Shiny happy things


Making a chocolate mouse

Last night J and I watched the 1960s episode of a History Channel program called “Christmas Through the Decades.” Both J and I were born at the end of the 1960s, so many of the advertisements, toys, and other pop culture artifacts mentioned on the show figured prominently in our 1970s childhoods. (Throughout my childhood and into my teens, for instance, I grew up with an aluminum Christmas tree my parents had bought when such trees were all the rage.)

Food porn for chocoholics

One of the quintessential Christmas touchstones mentioned on the show was the Sears “Wish Book” catalog that children of our generation used to pore over like Scripture in the months leading up to Christmas. Both J and I have vivid memories of paging through paper catalogs, making a mental list of the items we wanted. For J, Radio Shack catalogs were his preferred wish book, and for me, the Service Merchandise catalog pictured all the toys I could ever hope for. Although I knew better than to confront Santa with a long wishlist–Santa, like my parents, was frugal and tended to bring whatever toys were on clearance–simply looking at a well-illustrated catalog was almost as good as actually receiving the toys you wished for, the toys in your imagination never growing old or wearing out.

White chocolate snowman

Nowadays, I toss Christmas catalogs directly in the recycling bin, finding it much easier to browse and shop online. But in today’s mail, J received a catalog and calendar from L.A. Burdick Chocolate, and I swiftly claimed both. Just as a small child can spend hours poring over pictures of toys in a catalog, I as an adult can easily fill an afternoon looking at calendar-quality food porn.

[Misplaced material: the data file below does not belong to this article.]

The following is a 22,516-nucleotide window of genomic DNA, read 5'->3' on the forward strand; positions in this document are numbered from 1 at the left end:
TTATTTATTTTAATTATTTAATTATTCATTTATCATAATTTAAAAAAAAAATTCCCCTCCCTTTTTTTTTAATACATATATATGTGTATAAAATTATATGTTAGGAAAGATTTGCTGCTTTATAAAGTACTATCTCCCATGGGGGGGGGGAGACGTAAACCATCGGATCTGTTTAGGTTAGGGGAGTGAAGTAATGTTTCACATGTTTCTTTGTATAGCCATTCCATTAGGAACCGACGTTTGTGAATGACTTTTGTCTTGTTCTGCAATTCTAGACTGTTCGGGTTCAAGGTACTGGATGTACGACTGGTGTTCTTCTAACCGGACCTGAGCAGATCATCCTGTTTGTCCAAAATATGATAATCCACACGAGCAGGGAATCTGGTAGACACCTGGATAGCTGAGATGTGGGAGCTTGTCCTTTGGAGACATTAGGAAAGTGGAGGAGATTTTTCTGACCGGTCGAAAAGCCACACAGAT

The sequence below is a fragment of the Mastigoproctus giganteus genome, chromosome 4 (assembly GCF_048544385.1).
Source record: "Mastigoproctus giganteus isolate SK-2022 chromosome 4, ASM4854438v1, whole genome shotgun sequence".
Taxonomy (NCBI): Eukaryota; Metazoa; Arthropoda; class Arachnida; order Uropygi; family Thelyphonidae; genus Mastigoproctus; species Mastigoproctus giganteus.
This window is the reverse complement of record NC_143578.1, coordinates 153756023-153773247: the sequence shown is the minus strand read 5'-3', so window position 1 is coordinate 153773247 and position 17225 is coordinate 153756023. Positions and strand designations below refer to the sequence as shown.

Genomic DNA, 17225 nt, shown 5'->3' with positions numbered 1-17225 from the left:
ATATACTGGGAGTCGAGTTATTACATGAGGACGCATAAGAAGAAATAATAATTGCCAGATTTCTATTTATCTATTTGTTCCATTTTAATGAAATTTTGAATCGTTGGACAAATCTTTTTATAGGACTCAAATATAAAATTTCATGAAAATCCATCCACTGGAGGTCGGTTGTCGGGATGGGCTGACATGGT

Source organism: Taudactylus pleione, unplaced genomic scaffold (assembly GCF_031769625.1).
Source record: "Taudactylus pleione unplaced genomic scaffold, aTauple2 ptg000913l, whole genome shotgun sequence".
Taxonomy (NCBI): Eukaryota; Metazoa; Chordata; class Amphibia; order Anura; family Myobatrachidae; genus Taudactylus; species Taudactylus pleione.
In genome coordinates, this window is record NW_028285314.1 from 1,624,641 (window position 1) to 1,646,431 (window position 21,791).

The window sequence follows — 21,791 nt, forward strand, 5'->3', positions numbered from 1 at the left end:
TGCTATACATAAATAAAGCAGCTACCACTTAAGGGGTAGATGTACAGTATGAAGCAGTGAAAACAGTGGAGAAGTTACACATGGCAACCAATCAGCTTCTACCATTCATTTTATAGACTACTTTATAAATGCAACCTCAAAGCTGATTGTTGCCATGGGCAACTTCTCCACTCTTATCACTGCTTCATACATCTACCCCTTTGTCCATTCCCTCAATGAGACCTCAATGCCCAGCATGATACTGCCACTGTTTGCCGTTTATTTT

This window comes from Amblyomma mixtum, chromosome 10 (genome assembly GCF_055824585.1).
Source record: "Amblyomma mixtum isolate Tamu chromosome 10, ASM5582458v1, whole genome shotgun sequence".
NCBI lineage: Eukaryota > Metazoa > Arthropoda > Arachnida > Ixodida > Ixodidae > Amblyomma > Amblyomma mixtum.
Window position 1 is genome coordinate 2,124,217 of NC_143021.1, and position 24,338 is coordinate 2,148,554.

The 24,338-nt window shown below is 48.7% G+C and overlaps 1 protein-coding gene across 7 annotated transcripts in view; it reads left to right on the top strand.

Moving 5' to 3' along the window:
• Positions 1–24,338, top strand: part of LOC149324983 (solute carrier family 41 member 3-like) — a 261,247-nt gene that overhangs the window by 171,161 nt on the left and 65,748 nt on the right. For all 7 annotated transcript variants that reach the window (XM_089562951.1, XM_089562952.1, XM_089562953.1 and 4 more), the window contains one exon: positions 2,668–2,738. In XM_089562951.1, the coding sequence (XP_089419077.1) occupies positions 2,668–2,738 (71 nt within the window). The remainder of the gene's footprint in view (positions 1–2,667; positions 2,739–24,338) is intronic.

Be the best version of yourself

This week the Framingham State community is celebrating a Week of Kindness, which means there are random compliments and words of encouragement posted all over campus.

Keep the kindness coming

We’re at a particularly busy point of the semester: both students and faculty alike are swamped with work, and it seems like everyone is sleep-deprived, sick, or both. We’re at the exact moment in the semester, in other words, when everyone could use a word of encouragement, even if that word is written on an anonymous Post-It note.

As I’ve mentioned before, one of the things I love about watching the Boston Marathon every year is the way spectators cheer and wave signs to encourage random strangers:

Bathroom selfie with Week of Kindness post-it.

Can you imagine a world where we cheered each other on like this everyday, not just on Marathon Monday? Can you imagine a world where strangers shared simple kindness with one another, simply to keep them motivated and moving?

This week’s Week of Kindness at Framingham State feels a bit like the love-fest that is the Boston Marathon, but with smaller signs.

Be the best you can be

A heaping pile of candy

As if a galaxy of toys weren’t alluring enough, the window display at Green Planet Kids in Newton Highlands now features a heaping pile of Halloween candy, which begs the obvious question. If you were a child, which would you prefer: a heaven filled with candy or one piled high with toys?

Brookline Cherry Blossom Festival